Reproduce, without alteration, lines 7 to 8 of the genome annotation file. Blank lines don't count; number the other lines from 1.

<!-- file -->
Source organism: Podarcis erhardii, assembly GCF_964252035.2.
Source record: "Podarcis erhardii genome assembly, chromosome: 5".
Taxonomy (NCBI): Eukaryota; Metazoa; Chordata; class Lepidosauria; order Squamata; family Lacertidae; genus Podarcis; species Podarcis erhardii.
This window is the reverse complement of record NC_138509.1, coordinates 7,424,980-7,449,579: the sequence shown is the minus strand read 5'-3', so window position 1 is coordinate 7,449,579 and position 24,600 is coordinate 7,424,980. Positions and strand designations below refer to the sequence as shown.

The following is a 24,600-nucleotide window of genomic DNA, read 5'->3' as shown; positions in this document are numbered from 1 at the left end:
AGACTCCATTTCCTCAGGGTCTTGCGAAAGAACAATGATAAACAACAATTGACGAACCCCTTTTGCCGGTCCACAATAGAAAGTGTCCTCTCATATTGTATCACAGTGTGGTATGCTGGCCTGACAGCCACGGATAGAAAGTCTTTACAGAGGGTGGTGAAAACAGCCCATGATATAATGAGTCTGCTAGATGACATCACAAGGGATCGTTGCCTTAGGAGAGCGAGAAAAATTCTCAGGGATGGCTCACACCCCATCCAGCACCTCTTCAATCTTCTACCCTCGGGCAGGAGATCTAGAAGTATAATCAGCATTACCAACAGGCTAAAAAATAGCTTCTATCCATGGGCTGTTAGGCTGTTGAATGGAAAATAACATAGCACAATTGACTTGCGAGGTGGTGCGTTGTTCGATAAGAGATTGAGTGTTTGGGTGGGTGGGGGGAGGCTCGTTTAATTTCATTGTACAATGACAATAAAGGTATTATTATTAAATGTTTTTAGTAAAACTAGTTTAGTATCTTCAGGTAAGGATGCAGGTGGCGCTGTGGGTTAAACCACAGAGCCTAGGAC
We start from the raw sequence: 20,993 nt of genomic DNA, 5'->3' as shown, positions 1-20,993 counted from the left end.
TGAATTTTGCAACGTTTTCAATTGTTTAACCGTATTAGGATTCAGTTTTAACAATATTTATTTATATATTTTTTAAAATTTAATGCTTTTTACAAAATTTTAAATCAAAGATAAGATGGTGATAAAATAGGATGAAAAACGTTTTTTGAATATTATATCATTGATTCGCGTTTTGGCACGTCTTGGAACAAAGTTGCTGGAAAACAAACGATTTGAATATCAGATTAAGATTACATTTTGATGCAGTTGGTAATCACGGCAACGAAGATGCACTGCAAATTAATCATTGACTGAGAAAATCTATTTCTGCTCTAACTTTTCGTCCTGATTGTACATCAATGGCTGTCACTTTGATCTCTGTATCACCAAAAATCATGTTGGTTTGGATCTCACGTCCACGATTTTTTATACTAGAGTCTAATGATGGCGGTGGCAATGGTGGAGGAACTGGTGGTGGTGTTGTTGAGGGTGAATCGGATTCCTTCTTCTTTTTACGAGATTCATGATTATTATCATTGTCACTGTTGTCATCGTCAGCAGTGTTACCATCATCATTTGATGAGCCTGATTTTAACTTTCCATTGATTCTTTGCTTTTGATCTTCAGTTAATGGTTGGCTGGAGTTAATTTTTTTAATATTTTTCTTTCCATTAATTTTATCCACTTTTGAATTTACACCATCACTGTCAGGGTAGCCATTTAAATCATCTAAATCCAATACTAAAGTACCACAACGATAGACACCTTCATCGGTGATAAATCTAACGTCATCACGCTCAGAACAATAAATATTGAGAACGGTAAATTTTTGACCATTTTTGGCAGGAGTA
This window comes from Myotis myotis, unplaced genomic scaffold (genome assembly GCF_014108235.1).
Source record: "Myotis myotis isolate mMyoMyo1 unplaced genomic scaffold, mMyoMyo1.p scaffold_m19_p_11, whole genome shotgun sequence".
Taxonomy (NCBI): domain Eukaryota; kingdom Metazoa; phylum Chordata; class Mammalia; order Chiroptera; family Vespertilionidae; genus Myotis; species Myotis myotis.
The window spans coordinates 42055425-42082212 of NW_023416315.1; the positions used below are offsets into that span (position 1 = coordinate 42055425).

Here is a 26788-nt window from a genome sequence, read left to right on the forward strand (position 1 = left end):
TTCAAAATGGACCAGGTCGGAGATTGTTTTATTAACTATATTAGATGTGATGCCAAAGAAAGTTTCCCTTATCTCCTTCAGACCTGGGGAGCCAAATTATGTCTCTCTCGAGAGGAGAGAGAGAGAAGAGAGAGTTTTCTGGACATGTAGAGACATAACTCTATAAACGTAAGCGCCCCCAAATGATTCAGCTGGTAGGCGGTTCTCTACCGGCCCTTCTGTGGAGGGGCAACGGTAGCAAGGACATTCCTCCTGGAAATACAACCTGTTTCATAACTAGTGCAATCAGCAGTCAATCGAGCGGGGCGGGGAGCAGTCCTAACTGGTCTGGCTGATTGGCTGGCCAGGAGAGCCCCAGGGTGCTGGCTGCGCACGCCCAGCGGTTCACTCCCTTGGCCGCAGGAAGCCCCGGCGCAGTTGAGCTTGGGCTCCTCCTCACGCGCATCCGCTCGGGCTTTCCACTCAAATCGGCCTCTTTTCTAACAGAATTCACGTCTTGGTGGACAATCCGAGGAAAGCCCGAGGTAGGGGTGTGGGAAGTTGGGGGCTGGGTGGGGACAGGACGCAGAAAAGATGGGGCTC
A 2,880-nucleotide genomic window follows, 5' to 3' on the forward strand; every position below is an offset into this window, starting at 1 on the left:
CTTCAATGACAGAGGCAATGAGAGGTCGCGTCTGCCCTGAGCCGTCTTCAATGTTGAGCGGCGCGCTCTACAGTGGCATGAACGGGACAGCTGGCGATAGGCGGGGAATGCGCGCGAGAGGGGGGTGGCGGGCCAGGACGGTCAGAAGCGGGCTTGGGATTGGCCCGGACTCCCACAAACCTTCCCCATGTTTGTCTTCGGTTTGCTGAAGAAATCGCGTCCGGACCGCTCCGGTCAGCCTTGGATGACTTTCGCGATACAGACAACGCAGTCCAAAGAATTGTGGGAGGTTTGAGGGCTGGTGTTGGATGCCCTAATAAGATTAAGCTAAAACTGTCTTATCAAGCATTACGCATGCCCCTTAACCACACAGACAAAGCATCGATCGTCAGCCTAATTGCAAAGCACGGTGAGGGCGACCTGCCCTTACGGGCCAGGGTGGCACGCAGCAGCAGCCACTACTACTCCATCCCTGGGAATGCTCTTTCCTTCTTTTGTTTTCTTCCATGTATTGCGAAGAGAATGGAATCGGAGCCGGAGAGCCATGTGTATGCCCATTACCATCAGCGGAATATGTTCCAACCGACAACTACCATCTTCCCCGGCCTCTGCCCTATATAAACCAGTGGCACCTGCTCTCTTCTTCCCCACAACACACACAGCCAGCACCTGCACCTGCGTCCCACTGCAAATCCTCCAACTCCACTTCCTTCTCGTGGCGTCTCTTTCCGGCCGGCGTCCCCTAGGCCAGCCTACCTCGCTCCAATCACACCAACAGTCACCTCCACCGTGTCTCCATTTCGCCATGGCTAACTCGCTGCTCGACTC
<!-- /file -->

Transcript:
We start from the raw sequence: 20,993 nt of genomic DNA, 5'->3' as shown, positions 1-20,993 counted from the left end.
TGAATTTTGCAACGTTTTCAATTGTTTAACCGTATTAGGATTCAGTTTTAACAATATTTATTTATATATTTTTTAAAATTTAATGCTTTTTACAAAATTTTAAATCAAAGATAAGATGGTGATAAAATAGGATGAAAAACGTTTTTTGAATATTATATCATTGATTCGCGTTTTGGCACGTCTTGGAACAAAGTTGCTGGAAAACAAACGATTTGAATATCAGATTAAGATTACATTTTGATGCAGTTGGTAATCACGGCAACGAAGATGCACTGCAAATTAATCATTGACTGAGAAAATCTATTTCTGCTCTAACTTTTCGTCCTGATTGTACATCAATGGCTGTCACTTTGATCTCTGTATCACCAAAAATCATGTTGGTTTGGATCTCACGTCCACGATTTTTTATACTAGAGTCTAATGATGGCGGTGGCAATGGTGGAGGAACTGGTGGTGGTGTTGTTGAGGGTGAATCGGATTCCTTCTTCTTTTTACGAGATTCATGATTATTATCATTGTCACTGTTGTCATCGTCAGCAGTGTTACCATCATCATTTGATGAGCCTGATTTTAACTTTCCATTGATTCTTTGCTTTTGATCTTCAGTTAATGGTTGGCTGGAGTTAATTTTTTTAATATTTTTCTTTCCATTAATTTTATCCACTTTTGAATTTACACCATCACTGTCAGGGTAGCCATTTAAATCATCTAAATCCAATACTAAAGTACCACAACGATAGACACCTTCATCGGTGATAAATCTAACGTCATCACGCTCAGAACAATAAATATTGAGAACGGTAAATTTTTGACCATTTTTGGCAGGAGTA